An annual of seasonally flooded, nutrient-rich soils in areas disturbed by machinery or animals, such as hollows on ploughed land, rutted tracks and gateways in pastures. Its seeds appear to be long-lived. Lowland.
It is difficult to assess trends in this inconspicuous and sporadic species, which was known in Britain by 1597. Many sites were lost before 1930, probably through the disuse of commons, re-surfacing of tracks and the drainage and filling of small ponds. It persists in areas such as coastal grazing marshes.
European Temperate element; also in N. America and Australasia and widely naturalised elsewhere.
Light (Ellenberg): 8
Moisture (Ellenberg): 7
Reaction (Ellenberg): 6
Nitrogen (Ellenberg): 5
Salt Tolerance (Ellenberg): 0
January Mean Temperature (Celsius): 3.8
July Mean Temperature (Celsius): 16.3
Annual Precipitation (mm): 691
Height (cm): 8
Perennation - primary
Life Form - primary
Clonality - primary
Count of 10km squares in Great Britain: 339
Count of 10km squares in Ireland: 0
Count of 10km squares in the Channel Isles: 2
Atlas Change Index: -0.66
Scarce Atlas Account
Myosurus minimus L.
Status: not scarce
This is an annual plant of fertile broken ground which may be seasonally inundated and subject to trampling and compaction. M. minimus is found within a variety of lowland habitats, including cultivated land on the margins of arable fields and gardens as well as in grasslands and on the rutted or poached soil of tracks and gateways. As an arable weed, M. minimus is widely distributed but its appearance is unpredictable and sporadic. It grows on extensively grazed grasslands both within enclosed farmland and on commons and village greens. Here it is found in places where cattle or horses congregate and maintain bare muddy ground. Within more intensively managed grasslands, such as traditionally run small dairy farms, M. minimus is found in gateways and on tracksides along which livestock may pass daily. Where large populations are found, short lived satellite populations may occur on minor cattle paths and around drinking places.
Reproduction is by seed which is freely set. The seed invariably becomes trampled in the mud where it may germinate in bare ground in subsequent seasons. The seed-laden mud also adheres to hooves, tractor tyres and boot treads whereby it may be distributed to new sites. The seed floats and may be transported by flood waters.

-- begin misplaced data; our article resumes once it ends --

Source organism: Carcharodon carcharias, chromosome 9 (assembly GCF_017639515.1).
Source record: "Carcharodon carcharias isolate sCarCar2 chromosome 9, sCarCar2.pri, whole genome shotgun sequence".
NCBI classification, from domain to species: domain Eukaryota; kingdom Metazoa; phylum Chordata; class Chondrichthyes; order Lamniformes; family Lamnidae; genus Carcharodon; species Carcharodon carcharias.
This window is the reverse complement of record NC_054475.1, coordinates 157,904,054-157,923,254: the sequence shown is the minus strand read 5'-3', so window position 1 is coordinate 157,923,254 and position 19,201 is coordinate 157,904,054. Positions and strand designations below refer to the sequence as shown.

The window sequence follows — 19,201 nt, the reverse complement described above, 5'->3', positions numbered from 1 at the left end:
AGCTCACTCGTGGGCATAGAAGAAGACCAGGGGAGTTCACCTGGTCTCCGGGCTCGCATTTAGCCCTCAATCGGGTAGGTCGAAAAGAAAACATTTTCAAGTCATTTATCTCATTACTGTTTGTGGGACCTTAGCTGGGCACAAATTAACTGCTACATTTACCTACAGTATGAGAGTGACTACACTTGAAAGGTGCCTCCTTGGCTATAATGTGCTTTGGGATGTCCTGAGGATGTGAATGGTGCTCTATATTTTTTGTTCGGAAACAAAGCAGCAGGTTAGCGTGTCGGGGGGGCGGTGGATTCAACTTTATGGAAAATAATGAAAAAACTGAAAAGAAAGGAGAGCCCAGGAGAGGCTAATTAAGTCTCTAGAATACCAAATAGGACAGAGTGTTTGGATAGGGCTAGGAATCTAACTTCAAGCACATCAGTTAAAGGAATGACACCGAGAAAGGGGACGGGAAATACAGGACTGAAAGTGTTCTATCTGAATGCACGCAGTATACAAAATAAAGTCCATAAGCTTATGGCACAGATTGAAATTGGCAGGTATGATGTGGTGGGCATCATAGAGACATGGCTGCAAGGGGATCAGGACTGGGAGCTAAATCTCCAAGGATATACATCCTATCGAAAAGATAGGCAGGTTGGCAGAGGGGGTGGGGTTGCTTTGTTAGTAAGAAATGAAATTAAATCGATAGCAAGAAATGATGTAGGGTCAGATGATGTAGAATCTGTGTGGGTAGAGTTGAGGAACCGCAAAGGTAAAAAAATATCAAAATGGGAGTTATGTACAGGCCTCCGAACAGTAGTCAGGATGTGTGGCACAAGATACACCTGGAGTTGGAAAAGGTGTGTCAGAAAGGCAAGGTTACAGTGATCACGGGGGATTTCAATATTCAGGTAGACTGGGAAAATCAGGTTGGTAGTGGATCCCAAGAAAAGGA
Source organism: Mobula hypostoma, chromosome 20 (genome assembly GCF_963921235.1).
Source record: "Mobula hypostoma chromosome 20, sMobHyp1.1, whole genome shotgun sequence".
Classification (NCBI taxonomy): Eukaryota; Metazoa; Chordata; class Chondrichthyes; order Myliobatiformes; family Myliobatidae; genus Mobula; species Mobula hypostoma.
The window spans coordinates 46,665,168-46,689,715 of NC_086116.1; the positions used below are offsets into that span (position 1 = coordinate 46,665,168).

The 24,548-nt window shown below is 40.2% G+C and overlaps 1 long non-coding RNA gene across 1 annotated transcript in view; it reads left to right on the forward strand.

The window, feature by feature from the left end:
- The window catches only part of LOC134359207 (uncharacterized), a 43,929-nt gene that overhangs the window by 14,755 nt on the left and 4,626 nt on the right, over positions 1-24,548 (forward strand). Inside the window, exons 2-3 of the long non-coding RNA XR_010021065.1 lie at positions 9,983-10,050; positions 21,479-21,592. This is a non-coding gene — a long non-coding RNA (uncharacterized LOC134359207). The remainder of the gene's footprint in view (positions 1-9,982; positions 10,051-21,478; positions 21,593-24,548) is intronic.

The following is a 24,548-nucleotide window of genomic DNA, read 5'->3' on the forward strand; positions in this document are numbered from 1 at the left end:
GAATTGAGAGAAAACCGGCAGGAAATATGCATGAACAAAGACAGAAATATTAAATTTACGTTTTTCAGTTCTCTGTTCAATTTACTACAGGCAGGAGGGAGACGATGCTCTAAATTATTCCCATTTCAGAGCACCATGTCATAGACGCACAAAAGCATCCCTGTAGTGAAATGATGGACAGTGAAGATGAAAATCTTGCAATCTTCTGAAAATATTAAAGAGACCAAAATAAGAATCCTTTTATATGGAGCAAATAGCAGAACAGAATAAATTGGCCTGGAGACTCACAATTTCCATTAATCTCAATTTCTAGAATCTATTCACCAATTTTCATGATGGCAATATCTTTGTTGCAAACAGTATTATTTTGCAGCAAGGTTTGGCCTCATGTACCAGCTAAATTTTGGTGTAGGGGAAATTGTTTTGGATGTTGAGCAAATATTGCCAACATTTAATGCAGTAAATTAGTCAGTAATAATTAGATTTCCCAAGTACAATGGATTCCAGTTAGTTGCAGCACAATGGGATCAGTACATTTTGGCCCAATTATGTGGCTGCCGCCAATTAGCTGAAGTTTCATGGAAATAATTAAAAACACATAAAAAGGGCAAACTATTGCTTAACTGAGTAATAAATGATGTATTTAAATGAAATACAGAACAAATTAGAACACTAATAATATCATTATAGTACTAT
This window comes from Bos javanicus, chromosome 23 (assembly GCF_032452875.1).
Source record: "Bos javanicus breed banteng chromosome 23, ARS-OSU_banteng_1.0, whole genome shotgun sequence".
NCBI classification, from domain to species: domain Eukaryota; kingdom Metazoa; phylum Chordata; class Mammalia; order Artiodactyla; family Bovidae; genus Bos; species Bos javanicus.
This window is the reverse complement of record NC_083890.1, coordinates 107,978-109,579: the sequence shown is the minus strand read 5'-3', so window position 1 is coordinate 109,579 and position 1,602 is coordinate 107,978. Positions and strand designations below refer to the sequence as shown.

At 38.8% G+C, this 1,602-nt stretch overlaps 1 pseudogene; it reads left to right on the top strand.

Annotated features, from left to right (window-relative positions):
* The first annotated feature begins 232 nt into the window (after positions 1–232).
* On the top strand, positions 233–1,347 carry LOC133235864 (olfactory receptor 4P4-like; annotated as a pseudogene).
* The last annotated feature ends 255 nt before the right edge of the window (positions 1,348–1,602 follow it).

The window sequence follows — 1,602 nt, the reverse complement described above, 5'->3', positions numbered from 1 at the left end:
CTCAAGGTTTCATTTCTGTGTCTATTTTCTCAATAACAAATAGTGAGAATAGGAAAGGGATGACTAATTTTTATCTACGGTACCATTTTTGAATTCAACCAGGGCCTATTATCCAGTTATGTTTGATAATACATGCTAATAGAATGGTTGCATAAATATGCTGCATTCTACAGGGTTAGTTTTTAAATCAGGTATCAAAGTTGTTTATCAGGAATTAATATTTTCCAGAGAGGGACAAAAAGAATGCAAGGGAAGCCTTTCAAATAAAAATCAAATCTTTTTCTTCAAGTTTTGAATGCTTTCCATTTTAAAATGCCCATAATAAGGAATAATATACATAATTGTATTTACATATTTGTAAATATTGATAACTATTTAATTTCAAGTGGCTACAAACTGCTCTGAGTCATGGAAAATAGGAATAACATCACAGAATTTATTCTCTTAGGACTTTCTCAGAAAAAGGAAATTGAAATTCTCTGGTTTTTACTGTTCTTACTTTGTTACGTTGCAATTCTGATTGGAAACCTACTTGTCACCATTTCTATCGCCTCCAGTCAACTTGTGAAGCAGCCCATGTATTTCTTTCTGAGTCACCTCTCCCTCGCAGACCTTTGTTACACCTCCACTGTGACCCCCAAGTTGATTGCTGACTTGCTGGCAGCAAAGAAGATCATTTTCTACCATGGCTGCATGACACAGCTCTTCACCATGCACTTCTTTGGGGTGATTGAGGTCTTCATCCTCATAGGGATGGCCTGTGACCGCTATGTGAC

M. minimus has declined throughout its range. This decline is partially concealed by the sporadic appearance of small populations; when mapped together these suggest a larger and more stable national population than actually exists. The decline is due to intensive arable and grassland management and the abandonment of extensive grazing of agriculturally marginal lowland grasslands, including commons. Without continued unintensive grazing, the fertile bare ground required by M. minimus is colonised by vigorous grasses and herbs.
M. minimus is widespread in Europe, North Africa, western Asia and North America. In Europe it is rare in the Mediterranean region and absent from the far north (Jalas & Suominen 1989). It is also recorded as an introduction in South Africa and Australia.
As a relatively inconspicuous species, growing in what are generally perceived as aesthetically and botanically unrewarding habitats, M. minimus is likely to be under-recorded.
Atlas text references
1986. Atlas of north European vascular plants north of the Tropic of Cancer. 3 vols.
Jalas & Suominen (1989)
1965. Vergleichende Chorologie der zentraleuropäischen Flora. Volume 1. 2 vols.
1994. Scarce plants in Britain.